What's the Worst That Could Happen?

If we assume the auction takes place with no bidding restrictions, reasonable spectrum screens, and we get active (but not maximum) broadcaster participation, then it seems possible that somewhere around 100MHz-110MHz in broadcast spectrum gets tendered.  Moreover, let's assume AT&T and Verizon are allowed to buy as much as 60MHz-70MHz of the 100MHz. 

Now, at some point in the future, the concern is that AT&T and Verizon will realize that demand is strong, every other competitor is capacity-constrained, and their opportunity to restrict output has finally arrived.  If this day comes, and AT&T and Verizon decide, notwithstanding antitrust laws, that they want to maximize their opportunity, then they might look to the early 1970's OPEC.

As cartels go, early 1970's OPEC wrote the book on cartel coordination meeting exactly the right opportunity.  As the world was already producing at maximum capacity, OPEC's 25% output reduction in November of 1973 changed the world

So, for a worst case, let's assume that AT&T/Verizon will want to cut output by 25%.  A 25% output restriction translates into somewhere between 40.5MHz and 43MHz, depending on whether you assume the two companies bought 60MHz or 70MHz of spectrum in this auction (25% of their combined new low-band total of 162MHz-172MHz). 

What Does It Cost to Prevent?

This "worst case" outcome is, obviously, more than a little improbable.  For the worst to happen, we have to assume: 1) AT&T/VZ would capture most of the profits from an output restriction, 2) both firms would/could disregard/circumvent the antitrust laws, 3) that such a steep restriction makes sense (25% is a lot), and 4) that the firms could effectively monitor and police their levels of capacity in service.  Moreover, output "quotas" do not tend to work for very long (even OPEC members cheat on output quotas).

Nonetheless, the "worst case" does serve a purpose.  In this case, it gives us some way of valuing the worst harm the Chairman's proposed bidding restrictions are supposed to protect us from. 

If we know the economic costs of the worst case, we can assess the probabilities of that worst case, and get an idea of what preventing it is worth.  So, here, the worst case is that consumers will face the higher prices that would result from an output restriction of about 40MHz of premium-grade, low-band spectrum.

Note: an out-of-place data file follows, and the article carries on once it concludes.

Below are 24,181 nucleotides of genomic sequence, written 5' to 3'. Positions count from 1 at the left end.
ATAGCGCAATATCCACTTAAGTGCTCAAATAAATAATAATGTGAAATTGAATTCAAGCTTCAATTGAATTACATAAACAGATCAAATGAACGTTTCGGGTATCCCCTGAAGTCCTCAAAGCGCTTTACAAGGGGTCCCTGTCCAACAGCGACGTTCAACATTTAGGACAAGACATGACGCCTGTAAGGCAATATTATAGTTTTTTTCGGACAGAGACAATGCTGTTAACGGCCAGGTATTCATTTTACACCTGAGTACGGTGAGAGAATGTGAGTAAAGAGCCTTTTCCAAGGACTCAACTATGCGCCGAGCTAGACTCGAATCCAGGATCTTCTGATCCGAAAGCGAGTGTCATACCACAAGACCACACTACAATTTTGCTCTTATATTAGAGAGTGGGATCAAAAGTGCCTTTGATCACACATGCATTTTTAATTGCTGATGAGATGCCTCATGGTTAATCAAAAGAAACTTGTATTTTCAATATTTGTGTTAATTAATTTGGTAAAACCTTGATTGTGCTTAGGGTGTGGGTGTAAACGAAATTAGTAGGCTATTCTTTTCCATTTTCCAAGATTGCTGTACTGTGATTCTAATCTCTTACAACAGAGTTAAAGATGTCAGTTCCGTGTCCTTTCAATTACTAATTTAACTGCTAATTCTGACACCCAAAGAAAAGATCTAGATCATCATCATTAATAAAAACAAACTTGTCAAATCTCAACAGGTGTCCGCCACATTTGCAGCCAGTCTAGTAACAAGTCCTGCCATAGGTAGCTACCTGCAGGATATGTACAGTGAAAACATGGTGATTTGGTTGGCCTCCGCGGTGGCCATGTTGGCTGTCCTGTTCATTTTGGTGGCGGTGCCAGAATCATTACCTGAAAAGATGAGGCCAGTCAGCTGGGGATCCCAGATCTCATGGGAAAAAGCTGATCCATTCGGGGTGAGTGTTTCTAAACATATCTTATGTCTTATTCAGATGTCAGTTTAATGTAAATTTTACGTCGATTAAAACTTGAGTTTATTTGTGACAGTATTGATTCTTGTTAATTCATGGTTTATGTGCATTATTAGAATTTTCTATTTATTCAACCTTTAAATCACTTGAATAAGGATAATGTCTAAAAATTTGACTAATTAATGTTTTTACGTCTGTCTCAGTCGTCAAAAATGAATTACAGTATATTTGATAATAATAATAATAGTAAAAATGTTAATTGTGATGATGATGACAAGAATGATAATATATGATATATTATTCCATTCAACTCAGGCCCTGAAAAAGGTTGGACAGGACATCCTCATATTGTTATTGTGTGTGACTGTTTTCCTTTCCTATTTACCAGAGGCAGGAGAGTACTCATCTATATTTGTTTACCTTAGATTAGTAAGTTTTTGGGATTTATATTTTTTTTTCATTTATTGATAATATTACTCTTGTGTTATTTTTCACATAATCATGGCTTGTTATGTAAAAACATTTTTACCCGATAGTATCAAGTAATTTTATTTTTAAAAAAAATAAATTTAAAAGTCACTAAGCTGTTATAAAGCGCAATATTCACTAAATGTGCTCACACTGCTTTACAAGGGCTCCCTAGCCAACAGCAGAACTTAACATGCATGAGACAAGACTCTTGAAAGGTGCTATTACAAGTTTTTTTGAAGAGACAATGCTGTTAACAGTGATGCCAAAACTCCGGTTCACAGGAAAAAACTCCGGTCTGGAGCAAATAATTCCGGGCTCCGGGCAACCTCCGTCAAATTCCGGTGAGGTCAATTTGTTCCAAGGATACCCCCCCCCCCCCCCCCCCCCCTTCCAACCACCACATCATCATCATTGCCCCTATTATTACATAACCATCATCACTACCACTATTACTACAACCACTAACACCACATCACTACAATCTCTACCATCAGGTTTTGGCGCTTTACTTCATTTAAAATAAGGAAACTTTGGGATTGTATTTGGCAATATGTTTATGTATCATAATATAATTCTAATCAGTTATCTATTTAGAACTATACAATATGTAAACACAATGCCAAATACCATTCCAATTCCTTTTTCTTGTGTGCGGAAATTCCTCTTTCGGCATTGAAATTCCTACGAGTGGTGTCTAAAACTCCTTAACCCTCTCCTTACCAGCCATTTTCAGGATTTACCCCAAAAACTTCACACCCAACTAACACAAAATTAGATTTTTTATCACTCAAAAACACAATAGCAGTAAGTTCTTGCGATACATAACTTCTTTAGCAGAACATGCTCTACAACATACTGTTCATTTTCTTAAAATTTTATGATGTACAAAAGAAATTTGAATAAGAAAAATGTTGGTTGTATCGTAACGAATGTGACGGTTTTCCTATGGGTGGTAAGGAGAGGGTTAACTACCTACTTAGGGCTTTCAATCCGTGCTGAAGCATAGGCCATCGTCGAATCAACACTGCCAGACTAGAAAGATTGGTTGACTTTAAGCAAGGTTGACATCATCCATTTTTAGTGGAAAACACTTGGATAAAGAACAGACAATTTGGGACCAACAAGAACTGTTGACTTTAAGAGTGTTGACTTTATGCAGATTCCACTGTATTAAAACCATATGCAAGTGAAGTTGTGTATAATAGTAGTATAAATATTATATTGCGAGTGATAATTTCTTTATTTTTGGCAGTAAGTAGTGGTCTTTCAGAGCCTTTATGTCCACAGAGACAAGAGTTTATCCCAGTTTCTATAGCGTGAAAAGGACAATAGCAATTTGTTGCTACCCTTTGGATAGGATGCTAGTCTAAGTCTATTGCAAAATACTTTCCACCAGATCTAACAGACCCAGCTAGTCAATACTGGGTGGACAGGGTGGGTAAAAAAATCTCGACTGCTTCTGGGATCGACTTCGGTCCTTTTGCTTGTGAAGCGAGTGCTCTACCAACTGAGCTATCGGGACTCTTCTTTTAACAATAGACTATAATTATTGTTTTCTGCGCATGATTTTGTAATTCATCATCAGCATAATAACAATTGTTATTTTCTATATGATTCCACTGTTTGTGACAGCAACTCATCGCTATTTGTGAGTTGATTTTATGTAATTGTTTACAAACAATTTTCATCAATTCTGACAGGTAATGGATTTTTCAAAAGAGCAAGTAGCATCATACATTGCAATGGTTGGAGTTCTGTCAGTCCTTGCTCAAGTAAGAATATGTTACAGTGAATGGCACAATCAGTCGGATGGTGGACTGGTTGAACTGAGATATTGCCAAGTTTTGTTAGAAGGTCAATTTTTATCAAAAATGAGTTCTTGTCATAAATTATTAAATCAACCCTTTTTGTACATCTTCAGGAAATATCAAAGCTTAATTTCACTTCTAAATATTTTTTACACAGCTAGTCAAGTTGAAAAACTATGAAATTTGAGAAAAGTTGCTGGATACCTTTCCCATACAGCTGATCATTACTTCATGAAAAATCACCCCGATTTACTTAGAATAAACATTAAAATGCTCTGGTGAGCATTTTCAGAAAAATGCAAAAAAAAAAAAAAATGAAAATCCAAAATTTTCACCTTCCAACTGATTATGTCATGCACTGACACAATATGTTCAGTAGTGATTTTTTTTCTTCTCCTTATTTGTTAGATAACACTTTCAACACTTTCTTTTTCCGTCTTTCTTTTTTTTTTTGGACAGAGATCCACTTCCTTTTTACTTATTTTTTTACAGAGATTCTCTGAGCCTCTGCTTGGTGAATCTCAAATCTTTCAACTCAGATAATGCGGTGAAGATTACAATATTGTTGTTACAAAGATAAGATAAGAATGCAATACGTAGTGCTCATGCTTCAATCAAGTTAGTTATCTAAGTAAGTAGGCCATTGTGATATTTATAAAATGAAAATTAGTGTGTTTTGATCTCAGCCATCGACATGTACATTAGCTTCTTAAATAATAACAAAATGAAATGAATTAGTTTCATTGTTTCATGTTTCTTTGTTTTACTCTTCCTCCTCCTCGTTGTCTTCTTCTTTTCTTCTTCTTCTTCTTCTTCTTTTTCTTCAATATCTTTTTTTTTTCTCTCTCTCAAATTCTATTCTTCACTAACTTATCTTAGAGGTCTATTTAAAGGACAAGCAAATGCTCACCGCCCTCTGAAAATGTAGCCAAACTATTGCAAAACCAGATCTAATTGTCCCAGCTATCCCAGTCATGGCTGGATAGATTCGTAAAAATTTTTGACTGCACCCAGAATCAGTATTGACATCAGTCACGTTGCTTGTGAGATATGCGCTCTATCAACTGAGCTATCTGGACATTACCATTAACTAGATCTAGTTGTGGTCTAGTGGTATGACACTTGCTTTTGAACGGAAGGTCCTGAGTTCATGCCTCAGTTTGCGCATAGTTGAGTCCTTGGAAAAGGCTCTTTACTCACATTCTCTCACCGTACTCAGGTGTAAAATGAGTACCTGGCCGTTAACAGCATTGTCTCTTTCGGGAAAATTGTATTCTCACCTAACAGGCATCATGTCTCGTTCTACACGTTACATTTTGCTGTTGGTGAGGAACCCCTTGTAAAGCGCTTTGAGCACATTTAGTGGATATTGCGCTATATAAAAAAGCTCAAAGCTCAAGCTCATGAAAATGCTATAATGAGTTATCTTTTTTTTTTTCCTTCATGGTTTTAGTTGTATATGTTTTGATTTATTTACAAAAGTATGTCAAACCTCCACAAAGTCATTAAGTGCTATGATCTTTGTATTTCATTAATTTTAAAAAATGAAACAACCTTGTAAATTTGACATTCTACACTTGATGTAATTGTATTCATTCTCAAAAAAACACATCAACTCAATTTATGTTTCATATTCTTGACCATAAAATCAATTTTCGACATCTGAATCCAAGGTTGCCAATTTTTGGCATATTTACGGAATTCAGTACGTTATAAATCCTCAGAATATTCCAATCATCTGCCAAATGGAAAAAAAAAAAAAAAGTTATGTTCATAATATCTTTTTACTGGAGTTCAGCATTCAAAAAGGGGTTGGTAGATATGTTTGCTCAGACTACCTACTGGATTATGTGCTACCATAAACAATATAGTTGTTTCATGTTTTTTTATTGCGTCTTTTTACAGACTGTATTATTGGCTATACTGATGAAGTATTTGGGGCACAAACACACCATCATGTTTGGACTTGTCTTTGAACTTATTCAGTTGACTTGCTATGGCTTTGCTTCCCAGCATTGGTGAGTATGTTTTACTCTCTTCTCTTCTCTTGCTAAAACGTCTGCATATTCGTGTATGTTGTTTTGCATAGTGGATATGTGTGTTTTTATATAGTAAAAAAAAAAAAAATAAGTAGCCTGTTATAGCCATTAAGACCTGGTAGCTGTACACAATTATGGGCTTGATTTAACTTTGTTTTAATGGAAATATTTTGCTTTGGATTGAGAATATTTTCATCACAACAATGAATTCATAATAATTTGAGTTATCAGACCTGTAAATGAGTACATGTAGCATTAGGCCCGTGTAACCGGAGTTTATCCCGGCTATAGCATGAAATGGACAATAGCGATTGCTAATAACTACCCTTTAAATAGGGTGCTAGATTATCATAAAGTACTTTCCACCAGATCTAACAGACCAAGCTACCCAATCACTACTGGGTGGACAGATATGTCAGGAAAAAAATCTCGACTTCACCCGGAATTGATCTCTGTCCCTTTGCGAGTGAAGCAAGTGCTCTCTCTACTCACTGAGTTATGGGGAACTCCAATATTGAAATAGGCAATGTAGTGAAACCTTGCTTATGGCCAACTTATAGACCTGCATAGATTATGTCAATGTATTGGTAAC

But this is only a "risk"--it's not a certainty.  But, even if you think there's as high as a 30% chance of the worst case happening, then we can assign a value on the worst case.  In rough terms, it would be rational to engage in rules/regulations that "cost" up to 12MHz (in spectrum that will never reach the market) in order to prevent the worst outcome (i.e., a 30% chance of the economy losing the benefit of 40MHz of spectrum capacity).

Worth the Cost?

On the other hand, there seems to be a consensus among observers (both for and against the bidding restrictions) that the Chairman's proposed bidding restrictions will result in broadcasters bringing up to 40MHz less spectrum to the auction.  But, even if the Chairman's restrictions "only" cause broadcasters to offer 20MHz less spectrum for auction, the loss is real and it is 100% certain.

Insurance is what the Chairman is selling with his proposed bidding restrictions.  But, even at a Vegas blackjack table, insurance pays 2:1.  At a guaranteed cost to the public of up to 40MHz, the Chairman owes taxpayers an explanation of why his bidding restrictions aren't the bad bet they look like.

May 1, 2013 11:12 AM

What's the [Low] Frequency, Kenneth? The Government's Uniquely "Consumerless" Concept of Competition

Has anyone else noticed how nutty the news stories have become about the FCC and DoJ fight to promote wireless competition?  Here are some examples: this and this, but I'll summarize for you.  First we have the DoJ "letter" to the FCC; a letter which I think the FCC probably sent the DoJ along with a self-addressed, stamped envelope a few months ago.